Review: Cross ‘Alex Cross’ Off Your Must-See List
In Alex Cross, the usually multi-hyphenated Tyler Perry just acts, trying his hand at crime thrillers but not quite hitting the mark.
Perry is known for his Midas touch in the entertainment world, having grossed massive amounts of cash with just about every film and TV show he makes. Alex Cross is one of the only times he takes a job strictly as an actor (he also made a cameo in the 2009 Star Trek) and, well, let’s just say you might like him better when he does everything.
Based on novelist James Patterson’s lead character, Perry gives a glimpse of Dr. Cross in the early years, before he turned into a superstar FBI profiler, hunting down serial killers. You know, before he became Morgan Freeman in films like Along Came a Spider and Kiss the Girls. Cross is working as a Detroit detective with partner Tommy Kane (Edward Burns) and has a perfect family life with his savvy wife (Carmen Ejogo), two adorable kids and sassy Nana Mama (Cicely Tyson). Things starts to turn nasty, however, when Cross crosses path with a psychotic assassin named Picasso (Matthew Fox) who doesn’t take kindly to having his methodical plans to kill some rich French dude (Jean Reno) foiled by idiot cops. So, Picasso goes after Cross and his family and when tragedy strikes, Alex sees red. The rest of the film, shall we say, is revenge history.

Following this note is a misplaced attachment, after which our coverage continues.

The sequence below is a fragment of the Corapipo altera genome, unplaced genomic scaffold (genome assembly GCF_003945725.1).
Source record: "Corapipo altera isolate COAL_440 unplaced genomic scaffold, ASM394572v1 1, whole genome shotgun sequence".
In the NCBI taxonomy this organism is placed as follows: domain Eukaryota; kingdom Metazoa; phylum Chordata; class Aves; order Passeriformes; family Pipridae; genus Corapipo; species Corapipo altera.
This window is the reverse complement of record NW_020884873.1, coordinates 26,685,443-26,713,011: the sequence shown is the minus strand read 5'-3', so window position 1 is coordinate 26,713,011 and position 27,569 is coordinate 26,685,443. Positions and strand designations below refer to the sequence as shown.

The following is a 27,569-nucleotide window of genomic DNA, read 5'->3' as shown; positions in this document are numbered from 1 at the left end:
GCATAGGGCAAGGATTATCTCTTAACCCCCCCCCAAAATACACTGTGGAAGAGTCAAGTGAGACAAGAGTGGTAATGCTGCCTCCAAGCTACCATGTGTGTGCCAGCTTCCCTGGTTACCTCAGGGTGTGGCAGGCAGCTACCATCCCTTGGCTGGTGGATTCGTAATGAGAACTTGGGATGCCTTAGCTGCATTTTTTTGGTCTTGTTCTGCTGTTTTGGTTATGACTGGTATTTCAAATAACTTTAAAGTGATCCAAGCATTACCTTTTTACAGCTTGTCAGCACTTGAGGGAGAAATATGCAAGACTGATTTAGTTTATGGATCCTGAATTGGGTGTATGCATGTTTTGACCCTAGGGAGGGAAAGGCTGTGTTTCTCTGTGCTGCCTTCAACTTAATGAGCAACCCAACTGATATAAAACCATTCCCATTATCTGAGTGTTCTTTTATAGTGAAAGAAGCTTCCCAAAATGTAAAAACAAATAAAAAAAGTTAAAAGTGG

Perry does an adequate job playing the action hero but somehow you get the feeling he’d rather let loose and whup ass like his alter ego Madea. Maybe I’m just projecting and wished Perry wanted to run into a building as Alex Cross and come out as Madea, yelling about how she gonna take down the psychopath and how she ain’t gonna be in the po-po business anymore. But alas, that does not happen. Suffice to say I don’t think Perry is in his element in Alex Cross.
Fox, however, tries everything he can to be in the element. The actor sheds any of his previous nice guy, hi-I’m-Jack-Shepherd-from-Lost personas – along with shedding some serious weight – to portray the cold-blooded killer. Unfortunately, Fox doesn’t really succeed either in what he so obviously wants to convey but rather comes off way over the top. I miss Jack. The rest of the cast are mere window dressing, except maybe Burns, who has a good rapport with Perry even though he is basically playing the same cop character he’s done in films like Man on a Ledge.
Alex Cross is probably hampered the most by its lackluster direction and hackneyed script. Director Rob Cohen does virtually nothing to keep the action exciting or the crime thrilling, while the myriad of writers (there were three at least credited) churned out some of truly laughable dialogue. The actors can only do so much. That’s why I have a feeling if Tyler Perry enjoyed playing Alex Cross this time and the film does some decent business, he’ll be helming the next one full board. THEN maybe we’ll see a little Madea.